As regards the rest of interventions, repeat surgery was only required in one case involving impacted 4.5 fenestration, due to closure of the mucosal window. We consider this case to be a complication, though not attributable to surgery as such but rather to the fact that the bracket was not positioned at the correct time – thereby precluding the start of orthodontic traction at the appropriate moment.

Ambulatory surgery has experienced an enormous growth in recent years (3-8). According to Junquera et al. (3), and regardless of political and economical criteria, the two main reasons for this are important patient satisfaction with such procedures, and a percentage of postoperative complications similar to that seen in surgery with admission to hospital.

On the other hand, Greenwood (19) reported that in the United Kingdom the expansion of day surgery is attributable to the fact that the care received by these patients is not inferior to that offered to hospitalized patients – this being one of the essential conditions for performing oral surgery on an ambulatory basis, as we have already pointed out above.

According to a questionnaire-based study conducted in 1990 by the Audit Commission of the National Health Service in the United Kingdom, 80% of patients subjected to day care oral surgery are satisfied with this type of care – the mean reason cited being minimum interference with daily life, and a shortening of the waiting list (19).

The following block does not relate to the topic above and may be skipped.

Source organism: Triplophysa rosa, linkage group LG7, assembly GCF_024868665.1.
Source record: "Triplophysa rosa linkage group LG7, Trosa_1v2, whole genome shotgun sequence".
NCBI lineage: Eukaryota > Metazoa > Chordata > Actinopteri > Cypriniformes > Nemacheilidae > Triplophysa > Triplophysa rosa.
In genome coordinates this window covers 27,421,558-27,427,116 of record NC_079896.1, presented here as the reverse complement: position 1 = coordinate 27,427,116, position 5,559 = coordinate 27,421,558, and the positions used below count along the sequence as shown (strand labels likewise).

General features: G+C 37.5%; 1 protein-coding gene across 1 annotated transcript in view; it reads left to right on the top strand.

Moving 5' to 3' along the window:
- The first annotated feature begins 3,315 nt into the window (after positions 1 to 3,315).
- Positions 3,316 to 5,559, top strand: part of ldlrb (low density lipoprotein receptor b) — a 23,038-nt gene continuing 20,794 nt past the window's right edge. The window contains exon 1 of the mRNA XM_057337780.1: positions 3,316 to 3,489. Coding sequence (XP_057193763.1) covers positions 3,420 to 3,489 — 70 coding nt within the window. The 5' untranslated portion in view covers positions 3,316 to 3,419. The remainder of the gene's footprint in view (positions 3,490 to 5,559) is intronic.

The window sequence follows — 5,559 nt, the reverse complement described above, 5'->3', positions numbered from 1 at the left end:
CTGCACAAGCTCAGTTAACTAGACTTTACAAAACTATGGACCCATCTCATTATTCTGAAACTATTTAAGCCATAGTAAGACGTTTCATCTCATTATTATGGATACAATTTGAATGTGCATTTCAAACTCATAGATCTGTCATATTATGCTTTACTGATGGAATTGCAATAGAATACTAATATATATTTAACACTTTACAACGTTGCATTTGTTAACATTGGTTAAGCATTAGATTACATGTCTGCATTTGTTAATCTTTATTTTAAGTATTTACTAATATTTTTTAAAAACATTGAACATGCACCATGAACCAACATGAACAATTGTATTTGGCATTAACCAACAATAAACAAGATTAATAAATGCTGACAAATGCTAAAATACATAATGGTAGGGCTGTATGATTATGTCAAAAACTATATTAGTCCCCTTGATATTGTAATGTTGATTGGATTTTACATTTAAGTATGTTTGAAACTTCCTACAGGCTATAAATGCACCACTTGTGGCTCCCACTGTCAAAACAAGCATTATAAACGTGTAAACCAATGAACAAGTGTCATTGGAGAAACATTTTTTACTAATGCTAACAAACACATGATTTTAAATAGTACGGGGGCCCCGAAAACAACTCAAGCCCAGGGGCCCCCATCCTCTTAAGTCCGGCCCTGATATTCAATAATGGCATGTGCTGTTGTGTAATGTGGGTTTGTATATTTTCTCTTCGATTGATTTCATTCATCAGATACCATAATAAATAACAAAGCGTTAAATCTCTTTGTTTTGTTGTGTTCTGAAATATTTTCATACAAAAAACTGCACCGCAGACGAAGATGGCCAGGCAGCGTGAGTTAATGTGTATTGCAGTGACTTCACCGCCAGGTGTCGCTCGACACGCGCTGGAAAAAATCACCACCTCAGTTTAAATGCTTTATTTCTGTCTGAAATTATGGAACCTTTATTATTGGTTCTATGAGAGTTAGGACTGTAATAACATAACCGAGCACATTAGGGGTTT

In conclusion, day surgery is perfectly adaptable to most oral surgical interventions, since the latter are characteristically short operations that can be programmed and performed under locoregional anesthesia (5). Moreover, these techniques are normally applied to young individuals without associated systemic pathology (5) - including the pediatric population. Our own experience shows that day care surgery can be carried out safely and effectively in non-hospital centers, provided the required sterility conditions and resources are available, and the health care professionals are adequately trained in these techniques (5). The benefits afforded include reduced social and economical costs, since improved medical care is provided, with only minimum interference with patient occupational and daily life activities (5).